The more recent knowledge and attention concerning screening programs and preventive medicine have achieved a very early diagnosis of cervical cancer. Nevertheless, although many efforts have been done in the last decade to unify the definitions, the management and the treatment of this medical condition, several aspects still remain controversial.
The current definition of early-stage cervical cancer has been definitely estabilished in 1995, when the FIGO society defined stage IA1 squamous cell carcinoma of the cervix as a stromal invasion no greater than 3 mm in depth and 7 mm in width, meanwhile stage IA2 was defined as a stromal invasion with a depth of 3.0 mm to =5.0 mm, and an extension of =7.0 mm . For stage IA1, nodal involvement is exceptional, ranging between 0.5 and 1.9% , and excellent survival rates have been observed. For all these reasons, conservative treatment such as cervical conization or trachelectomy have been used increasingly, besides the traditional extrafascial hysterectomy, in those women who wish to preserve their fertility and when surgical margins and LVSI are all negative .
In this paper we report the unusual case of a 45-year-old patient affected by IA1 cervical cancer with multiple and extracapsular lymph nodal metastasis. The patient was first subjected to extrafascial hysterectomy with selective pelvic lymph nodes dissection; subsequently, bulky lymph nodes were noted on imaging findings and lomboaortic lymphadenectomy with parametrectomy was performed. The final histopathologic report confirmed the presence of massive nodal involvement, meanwhile cervical tissue was disease-free.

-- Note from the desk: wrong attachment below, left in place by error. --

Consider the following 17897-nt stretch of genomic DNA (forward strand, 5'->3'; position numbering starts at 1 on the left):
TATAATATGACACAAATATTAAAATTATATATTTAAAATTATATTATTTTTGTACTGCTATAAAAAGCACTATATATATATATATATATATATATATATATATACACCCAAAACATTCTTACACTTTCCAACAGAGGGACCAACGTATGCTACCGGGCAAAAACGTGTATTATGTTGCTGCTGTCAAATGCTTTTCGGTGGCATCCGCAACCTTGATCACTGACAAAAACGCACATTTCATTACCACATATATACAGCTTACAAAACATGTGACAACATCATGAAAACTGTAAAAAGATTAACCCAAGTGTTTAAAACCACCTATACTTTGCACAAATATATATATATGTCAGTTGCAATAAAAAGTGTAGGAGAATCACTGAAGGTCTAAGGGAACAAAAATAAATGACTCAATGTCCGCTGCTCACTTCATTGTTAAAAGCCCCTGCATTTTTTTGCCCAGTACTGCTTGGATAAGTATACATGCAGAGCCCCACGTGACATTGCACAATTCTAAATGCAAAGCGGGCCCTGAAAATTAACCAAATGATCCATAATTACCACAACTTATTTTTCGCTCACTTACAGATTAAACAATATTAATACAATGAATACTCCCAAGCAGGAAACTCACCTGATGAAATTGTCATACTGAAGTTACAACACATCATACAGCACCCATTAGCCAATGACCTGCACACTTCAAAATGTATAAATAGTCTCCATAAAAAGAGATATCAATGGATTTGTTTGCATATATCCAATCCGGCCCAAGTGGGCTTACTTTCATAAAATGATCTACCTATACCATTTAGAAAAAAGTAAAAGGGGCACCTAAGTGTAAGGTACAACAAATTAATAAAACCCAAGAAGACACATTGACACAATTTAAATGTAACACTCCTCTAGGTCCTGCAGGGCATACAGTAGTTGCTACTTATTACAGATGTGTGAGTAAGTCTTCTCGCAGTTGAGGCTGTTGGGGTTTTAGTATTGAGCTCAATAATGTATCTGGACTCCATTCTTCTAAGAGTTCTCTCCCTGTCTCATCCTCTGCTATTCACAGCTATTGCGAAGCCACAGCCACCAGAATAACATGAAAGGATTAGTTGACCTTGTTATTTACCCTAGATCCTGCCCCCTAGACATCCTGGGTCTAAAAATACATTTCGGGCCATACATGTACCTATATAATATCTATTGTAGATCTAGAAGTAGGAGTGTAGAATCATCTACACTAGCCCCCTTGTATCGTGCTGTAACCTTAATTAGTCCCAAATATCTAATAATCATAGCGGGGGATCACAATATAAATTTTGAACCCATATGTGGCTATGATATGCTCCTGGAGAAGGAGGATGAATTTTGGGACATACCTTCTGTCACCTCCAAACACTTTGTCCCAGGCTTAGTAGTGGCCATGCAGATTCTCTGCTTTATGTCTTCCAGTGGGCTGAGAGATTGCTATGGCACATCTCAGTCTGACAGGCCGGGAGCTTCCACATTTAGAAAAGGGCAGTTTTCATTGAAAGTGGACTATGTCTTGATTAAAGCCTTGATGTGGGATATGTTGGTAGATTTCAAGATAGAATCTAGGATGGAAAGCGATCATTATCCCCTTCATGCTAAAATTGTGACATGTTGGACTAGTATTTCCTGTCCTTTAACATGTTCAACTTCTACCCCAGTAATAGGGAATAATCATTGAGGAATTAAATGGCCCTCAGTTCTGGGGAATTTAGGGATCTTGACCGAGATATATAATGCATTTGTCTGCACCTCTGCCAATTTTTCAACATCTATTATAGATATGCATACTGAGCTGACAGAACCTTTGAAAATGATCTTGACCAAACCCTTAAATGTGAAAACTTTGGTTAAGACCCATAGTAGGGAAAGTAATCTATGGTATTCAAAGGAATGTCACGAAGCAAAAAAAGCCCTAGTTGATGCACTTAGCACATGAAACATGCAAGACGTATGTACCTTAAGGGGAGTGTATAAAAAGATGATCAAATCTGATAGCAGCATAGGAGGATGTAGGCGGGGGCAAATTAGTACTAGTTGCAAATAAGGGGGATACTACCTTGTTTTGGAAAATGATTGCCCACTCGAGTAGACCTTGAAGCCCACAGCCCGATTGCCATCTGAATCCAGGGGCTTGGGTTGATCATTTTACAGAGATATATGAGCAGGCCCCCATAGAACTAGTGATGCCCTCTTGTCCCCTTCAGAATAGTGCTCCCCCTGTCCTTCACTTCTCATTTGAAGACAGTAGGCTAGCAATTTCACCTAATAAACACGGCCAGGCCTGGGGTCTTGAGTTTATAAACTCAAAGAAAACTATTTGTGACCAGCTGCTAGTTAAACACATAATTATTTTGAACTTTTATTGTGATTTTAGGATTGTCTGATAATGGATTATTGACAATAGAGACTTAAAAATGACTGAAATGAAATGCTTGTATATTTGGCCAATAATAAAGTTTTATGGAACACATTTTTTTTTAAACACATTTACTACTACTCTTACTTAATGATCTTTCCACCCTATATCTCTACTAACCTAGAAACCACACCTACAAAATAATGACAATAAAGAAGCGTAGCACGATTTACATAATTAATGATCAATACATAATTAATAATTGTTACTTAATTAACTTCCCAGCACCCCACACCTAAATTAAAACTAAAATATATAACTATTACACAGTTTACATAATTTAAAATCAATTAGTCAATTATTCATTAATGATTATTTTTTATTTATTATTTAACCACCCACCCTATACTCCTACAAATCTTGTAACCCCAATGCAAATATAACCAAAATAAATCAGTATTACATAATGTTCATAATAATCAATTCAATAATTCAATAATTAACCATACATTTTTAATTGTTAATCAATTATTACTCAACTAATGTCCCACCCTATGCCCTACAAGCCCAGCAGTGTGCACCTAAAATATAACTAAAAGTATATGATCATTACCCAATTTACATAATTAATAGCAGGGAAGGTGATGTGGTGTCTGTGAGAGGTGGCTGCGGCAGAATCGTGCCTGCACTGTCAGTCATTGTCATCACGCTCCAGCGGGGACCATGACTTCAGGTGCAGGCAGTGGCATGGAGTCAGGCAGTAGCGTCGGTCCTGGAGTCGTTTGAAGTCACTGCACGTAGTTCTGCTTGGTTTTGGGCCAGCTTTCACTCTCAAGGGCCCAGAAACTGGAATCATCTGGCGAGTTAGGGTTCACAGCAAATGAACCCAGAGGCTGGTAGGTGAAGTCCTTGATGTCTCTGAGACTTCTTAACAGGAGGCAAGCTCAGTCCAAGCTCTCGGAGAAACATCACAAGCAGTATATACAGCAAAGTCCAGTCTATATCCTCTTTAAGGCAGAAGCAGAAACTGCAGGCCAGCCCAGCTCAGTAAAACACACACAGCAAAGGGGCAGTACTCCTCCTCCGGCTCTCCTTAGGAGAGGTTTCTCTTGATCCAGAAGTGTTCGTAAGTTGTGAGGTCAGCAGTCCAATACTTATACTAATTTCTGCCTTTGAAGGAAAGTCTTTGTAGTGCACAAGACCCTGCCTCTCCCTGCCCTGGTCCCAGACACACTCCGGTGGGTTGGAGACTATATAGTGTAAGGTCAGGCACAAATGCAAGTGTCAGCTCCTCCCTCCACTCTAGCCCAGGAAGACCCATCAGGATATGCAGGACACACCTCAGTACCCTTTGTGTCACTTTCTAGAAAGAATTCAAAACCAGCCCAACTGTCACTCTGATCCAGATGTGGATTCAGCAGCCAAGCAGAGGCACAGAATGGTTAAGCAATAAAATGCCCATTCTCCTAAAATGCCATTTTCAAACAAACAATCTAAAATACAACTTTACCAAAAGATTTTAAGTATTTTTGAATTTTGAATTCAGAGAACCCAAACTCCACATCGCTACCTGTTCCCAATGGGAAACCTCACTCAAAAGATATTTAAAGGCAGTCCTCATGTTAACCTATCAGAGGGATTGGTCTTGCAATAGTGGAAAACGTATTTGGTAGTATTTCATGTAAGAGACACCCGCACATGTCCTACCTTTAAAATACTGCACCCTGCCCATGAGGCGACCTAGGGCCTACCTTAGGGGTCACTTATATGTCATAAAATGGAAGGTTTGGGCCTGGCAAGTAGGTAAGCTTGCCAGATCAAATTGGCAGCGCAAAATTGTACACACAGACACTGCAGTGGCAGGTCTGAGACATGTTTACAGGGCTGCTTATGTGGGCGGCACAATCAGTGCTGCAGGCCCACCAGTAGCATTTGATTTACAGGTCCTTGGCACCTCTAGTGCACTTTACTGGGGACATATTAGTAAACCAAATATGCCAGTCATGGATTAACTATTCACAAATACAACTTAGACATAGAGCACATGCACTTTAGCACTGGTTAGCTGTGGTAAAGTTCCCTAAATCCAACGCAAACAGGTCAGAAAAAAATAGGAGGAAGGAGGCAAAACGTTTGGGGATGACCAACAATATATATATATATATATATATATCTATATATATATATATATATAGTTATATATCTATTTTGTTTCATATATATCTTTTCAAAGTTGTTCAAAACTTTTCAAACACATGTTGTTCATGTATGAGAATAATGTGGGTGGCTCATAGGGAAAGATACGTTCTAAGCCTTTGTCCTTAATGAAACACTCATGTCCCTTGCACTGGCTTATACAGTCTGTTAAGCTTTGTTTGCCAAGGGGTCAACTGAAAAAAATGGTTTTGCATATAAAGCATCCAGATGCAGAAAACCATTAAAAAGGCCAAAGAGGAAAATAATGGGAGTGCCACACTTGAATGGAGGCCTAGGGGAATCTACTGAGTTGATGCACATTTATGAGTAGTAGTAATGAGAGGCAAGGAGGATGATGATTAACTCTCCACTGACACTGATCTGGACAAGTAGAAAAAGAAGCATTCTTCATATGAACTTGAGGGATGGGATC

To the best of our knowledge, only few analogous experiences have previously been reported in the literature (table 1). According to the literature data, lymph nodal involvement should be considered as the most powerful prognostic factor in the early cervical cancer; nevertheless, the question whether LVSI can also be esteemed as an independent risk variable still remains debated. In our review, when analyzing all the available data together with our report, LVSI does not seem to unequivocally correlate with the lymph nodal status, nor with the survival data (table 2); in fact, patients with LVSI seem to have a better prognosis when compared with those without LVSI; additionally, distant lymph nodal metastasis (paraaortic and supraclavicular lymph nodes) occur even without LVSI. Consequently, even if it is only a limited review, with few available data, the consideration arises that LVSI should be carefully pondered in the choice of conservative or destructive treatment.
It is also remarkable that, according to other experiences , the tumor and the metastatic tissue were both positive for the presence of HPV type 18, corroborating the hypothesis of the correlation between the virus and the aggressivity of the tumor, in term of prognosis and outcome.
Finally, a peculiar aspect of this report is that the preoperative evaluation of lymph nodal status was obtained by 18F-fluorodeoxyglucose (FDG)-PET/CT scan, confirming and supporting the increasing evidence reported in the literature that FDG-PET/CT scan can be valuable for lymph node staging in patients with early-stage cervical cancer. In fact, comparative studies of FDG-PET with either CT or magnetic resonance (MR) imaging for depicting lymph node spread  have suggested a more significant role for FDG-PET, with a specificity of 99.7% and an accuracy of 99.3%.
This report adds a new case of FIGO stage IA1 cervical cancer with extensive lymph nodal spread, to emphasize the possibility of nodal metastases in the setting of microinvasive squamous carcinoma. The patients suitable for conservative therapy should be accurately selected, with the aid of new diagnostic tools, such as PET/CT for the clinical staging and molecular biomarkers for a more reliable prognostic correlation with the pathological findings. In any case, this subset of patients should also be carefully counselled about the established risks and benefits of nondestructive treatment options.
The histological slides were prepared in the laboratory at the Department of Pathologic Anatomy, Policlinico Umberto I, ‘Sapienza’ University of Rome, Italy. Thanks go to Professor Ugo Di Tondo. Repeated follow-up was required for the patient. It is conducted by Professor Maria Luisa Frammarino dei Malatesta; thanks to her.